“The hardest thing to do is to keep your strategy in mind over the kinds of time frames it takes to implement them and not get distracted. There are a lot of daily distractions, competitive distractions, technological change, regulatory change,” Rutledge allowed. “But these are big infrastructure projects we manage in this business – there are a lot of people involved. In order to have very good customer service, you have to build an excellent plant, you have to maintain that plant, you have to have trained people – continually trained people – monitor your performance against your expectations, and it’s very fundamental work.
“And at the same time, you have to be considering new technologies, implementing those technologies, understanding the nature of your workforce and their ability to handle technology, and you have to hold all those thoughts in your head at the same time as you roll out products, and it’s very easy to become disoriented and disjointed. I think one of the things we do as a company pretty well is stick to our strategy and implement new technology and new products without losing sight of our strategy.”
Cablevision is a company ready and willing to go its own way. Rutledge fits right into that. “He doesn’t always follow the crowd,” Green observed. “He takes positions and pursues what he feels is right.”
Liao, Green’s successor, formulated the exact same opinion of Rutledge. Liao added: “He’s always out in front with innovative things. Wi-Fi? Some people thought, ‘This is crazy,’ but he made it work.”
Maybe that’s just the other side of the coin when you’re willing to get out in front of everyone else. If everyone else believes you’re heading in the right direction, then you’re an innovator. If there’s some disagreement on the point? Then it looks like you’re walking your own path.
Knowing the industry backwards and forwards gives him some license to blaze trails. “Because he understands so much about what we do,” Blackley said, “he is confident with his decisions, and he’s quick to evaluate the results. It takes a confident person to call a shot, and an even more confident one to say, ‘I was wrong,’ and correct his course.”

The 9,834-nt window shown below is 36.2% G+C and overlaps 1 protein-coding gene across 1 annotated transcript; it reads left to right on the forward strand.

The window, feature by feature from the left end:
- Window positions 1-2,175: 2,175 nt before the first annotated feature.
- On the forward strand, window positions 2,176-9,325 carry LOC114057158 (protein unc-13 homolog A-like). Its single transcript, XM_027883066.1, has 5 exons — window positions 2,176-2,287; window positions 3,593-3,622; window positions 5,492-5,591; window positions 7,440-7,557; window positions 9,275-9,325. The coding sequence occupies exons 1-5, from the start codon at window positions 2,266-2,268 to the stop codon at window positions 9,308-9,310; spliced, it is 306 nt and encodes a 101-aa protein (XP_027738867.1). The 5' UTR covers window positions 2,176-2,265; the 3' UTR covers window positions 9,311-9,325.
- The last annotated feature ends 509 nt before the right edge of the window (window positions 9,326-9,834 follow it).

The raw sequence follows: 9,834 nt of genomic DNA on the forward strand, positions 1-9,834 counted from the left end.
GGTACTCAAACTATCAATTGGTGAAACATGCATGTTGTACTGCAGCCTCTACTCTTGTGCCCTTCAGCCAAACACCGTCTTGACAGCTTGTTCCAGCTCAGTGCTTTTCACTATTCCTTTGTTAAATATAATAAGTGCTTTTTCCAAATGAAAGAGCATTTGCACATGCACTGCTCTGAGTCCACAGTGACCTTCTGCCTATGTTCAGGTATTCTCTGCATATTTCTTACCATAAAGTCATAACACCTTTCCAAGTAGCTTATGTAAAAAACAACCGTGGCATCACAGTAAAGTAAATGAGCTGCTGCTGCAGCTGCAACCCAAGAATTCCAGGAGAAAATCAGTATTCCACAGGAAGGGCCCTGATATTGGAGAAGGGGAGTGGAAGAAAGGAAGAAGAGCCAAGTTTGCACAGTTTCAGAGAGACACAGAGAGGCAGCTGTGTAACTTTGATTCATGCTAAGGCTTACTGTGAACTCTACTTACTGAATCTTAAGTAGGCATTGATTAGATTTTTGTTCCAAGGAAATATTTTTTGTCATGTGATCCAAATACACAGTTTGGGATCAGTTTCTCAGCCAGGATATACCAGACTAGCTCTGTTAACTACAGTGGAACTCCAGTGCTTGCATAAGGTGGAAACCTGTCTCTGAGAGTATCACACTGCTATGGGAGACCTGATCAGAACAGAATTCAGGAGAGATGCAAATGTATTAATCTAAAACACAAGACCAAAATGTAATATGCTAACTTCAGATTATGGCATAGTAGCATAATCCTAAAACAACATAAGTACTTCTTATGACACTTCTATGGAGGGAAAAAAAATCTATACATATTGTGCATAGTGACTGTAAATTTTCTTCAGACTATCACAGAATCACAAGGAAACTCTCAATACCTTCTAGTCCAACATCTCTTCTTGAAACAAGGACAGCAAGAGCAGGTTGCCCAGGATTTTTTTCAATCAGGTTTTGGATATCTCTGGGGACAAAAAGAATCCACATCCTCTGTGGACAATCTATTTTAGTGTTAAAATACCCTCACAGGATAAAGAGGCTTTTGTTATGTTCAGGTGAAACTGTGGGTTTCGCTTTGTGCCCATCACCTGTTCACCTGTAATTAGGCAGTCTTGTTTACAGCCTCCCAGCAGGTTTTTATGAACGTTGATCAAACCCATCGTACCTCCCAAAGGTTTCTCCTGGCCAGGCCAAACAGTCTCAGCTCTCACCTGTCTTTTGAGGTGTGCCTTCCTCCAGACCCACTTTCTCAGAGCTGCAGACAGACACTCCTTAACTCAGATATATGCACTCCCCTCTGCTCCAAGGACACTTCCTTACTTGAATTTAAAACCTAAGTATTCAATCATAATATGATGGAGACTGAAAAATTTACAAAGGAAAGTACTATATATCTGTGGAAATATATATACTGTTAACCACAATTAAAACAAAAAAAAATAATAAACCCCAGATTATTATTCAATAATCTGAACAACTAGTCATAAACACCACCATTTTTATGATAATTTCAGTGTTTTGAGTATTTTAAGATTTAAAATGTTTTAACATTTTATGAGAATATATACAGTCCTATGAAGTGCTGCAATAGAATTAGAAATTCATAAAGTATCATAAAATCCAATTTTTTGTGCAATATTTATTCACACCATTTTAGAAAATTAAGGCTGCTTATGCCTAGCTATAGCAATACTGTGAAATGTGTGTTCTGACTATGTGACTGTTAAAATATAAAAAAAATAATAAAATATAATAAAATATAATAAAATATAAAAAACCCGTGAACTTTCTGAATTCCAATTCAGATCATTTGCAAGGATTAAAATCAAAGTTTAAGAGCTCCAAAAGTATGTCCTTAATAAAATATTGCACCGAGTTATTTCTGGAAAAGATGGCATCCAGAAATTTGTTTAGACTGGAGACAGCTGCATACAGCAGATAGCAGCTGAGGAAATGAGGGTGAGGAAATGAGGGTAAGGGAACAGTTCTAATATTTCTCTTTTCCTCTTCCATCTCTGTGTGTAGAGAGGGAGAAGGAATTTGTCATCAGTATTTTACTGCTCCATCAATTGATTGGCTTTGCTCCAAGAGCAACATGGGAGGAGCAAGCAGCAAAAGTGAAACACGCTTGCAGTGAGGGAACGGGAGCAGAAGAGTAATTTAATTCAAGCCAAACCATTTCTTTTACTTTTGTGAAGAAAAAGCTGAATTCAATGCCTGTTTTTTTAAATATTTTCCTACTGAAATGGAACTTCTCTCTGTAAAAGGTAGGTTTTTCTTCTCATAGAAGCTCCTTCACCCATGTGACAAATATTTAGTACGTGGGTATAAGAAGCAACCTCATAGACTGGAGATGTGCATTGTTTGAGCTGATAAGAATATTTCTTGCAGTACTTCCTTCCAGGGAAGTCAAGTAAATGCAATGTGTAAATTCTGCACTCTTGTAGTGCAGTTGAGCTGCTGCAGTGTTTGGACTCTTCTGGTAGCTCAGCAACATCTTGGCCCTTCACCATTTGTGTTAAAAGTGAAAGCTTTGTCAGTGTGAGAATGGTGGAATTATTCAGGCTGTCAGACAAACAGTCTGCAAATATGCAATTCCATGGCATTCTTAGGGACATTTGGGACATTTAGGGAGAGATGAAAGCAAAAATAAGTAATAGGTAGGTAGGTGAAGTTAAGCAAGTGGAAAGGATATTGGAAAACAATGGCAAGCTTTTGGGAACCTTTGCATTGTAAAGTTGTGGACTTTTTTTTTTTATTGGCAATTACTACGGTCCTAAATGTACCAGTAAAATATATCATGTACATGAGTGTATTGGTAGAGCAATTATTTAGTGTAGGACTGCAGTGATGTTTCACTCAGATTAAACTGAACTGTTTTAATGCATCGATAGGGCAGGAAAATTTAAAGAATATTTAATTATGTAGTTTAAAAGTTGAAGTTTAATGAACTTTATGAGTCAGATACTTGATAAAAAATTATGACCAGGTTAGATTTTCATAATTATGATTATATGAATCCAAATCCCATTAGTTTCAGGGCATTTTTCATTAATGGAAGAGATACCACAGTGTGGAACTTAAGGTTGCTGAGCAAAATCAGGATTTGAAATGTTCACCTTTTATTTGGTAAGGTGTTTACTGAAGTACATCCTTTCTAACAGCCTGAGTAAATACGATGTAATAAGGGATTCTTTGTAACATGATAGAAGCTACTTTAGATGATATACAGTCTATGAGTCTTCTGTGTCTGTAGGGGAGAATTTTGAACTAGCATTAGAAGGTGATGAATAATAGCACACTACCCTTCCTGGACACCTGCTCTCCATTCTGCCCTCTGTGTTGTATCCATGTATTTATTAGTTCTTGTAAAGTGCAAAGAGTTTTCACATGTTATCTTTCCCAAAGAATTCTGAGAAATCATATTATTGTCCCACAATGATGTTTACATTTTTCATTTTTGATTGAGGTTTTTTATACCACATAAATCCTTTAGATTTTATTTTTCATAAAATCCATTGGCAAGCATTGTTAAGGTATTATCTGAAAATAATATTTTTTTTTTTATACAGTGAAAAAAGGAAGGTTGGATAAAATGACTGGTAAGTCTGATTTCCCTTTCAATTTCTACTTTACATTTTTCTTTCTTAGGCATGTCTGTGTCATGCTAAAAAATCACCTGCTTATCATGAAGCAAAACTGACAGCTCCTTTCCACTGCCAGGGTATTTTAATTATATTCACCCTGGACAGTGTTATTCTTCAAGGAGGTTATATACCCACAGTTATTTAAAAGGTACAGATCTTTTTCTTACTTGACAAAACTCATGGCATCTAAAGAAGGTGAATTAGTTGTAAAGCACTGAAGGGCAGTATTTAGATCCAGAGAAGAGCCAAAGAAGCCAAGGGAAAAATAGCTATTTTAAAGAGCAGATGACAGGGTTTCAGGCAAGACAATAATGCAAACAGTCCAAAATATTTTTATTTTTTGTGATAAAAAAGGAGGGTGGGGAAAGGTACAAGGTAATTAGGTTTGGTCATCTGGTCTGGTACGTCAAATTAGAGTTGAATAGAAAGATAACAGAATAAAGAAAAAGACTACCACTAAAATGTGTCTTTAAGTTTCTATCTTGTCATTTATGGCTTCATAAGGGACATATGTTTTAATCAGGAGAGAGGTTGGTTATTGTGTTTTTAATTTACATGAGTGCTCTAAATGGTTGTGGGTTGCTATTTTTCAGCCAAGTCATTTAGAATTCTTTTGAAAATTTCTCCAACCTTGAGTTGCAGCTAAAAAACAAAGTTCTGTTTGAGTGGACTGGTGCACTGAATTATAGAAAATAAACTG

Cablevision isn’t notable for running with the pack, and Rutledge is considered quiet by his peers. Being chairman of the NCTA may not be an obvious role for someone in that position, but the fact is that he has earned a tremendous amount of respect from his peers.
“It’s not a glamorous job,” noted NCTA President and CEO Kyle McSlarrow. “The expectation is that as chairman, you must set aside the interests of your own company and think of the industry. He takes that seriously. But you have to be able to build consensus, and he’s also smart enough to figure out how to build consensus.”
Liao reached back to the old E.F. Hutton commercial in describing Rutledge’s status. So did McSlarrow. “When Tom speaks, everyone stops playing with their BlackBerrys and listens,” he said.
“He has a way of cutting through the crap,” Chiddix said. “He will sit there and not say a lot, but then he’ll say something that indicates he’s been listening, but shows he’s been thinking about it, and it will be a useful and succinct observation.”
WHAT’S THE SECRET TO HIS SUCCESS?
“I’ve been in the cable bus for over 30 years, and I’ve been all over the country operating cable systems, and ultimately running big cable companies. So I know the business inside out, and I know how it’s put together,” he said. “I’ve built a lot of cable systems, upgraded a lot of cable systems, and have now integrated them into single entities. I bring a vast reservoir of experience and judgment in the cable business of what works and what doesn’t work and how to organize oneself so you can assess whether your decisions are working or not. That managerial culture was implemented at Cablevision – successfully. A managerial culture married to an entrepreneurial culture gets great results.”
That may be so, but as Chiddix noted, “There are others who’ve been in this business for as long and haven’t accomplished nearly as much.”
But over and over again, those who know him agree with his assessment of himself: He knows the business backwards and forwards. But they’ll go a little further than Rutledge will himself.
Chiddix again: “He has a unique combination of intellect and common sense and pragmatism. Common sense is hard to define, but where others can get lost in process and studies, he could just cut through all of that and make a good decision, without getting analysts to generate 400 pages of PowerPoint. He’s taken on things with no background – he has Rainbow and Newsday – all that stuff he’s had to learn on the fly. He brings his intuitive, analytical gift to that, as well. He genuinely loves the business, and he keeps trying to make it better and better. And he’s a genuinely nice person.”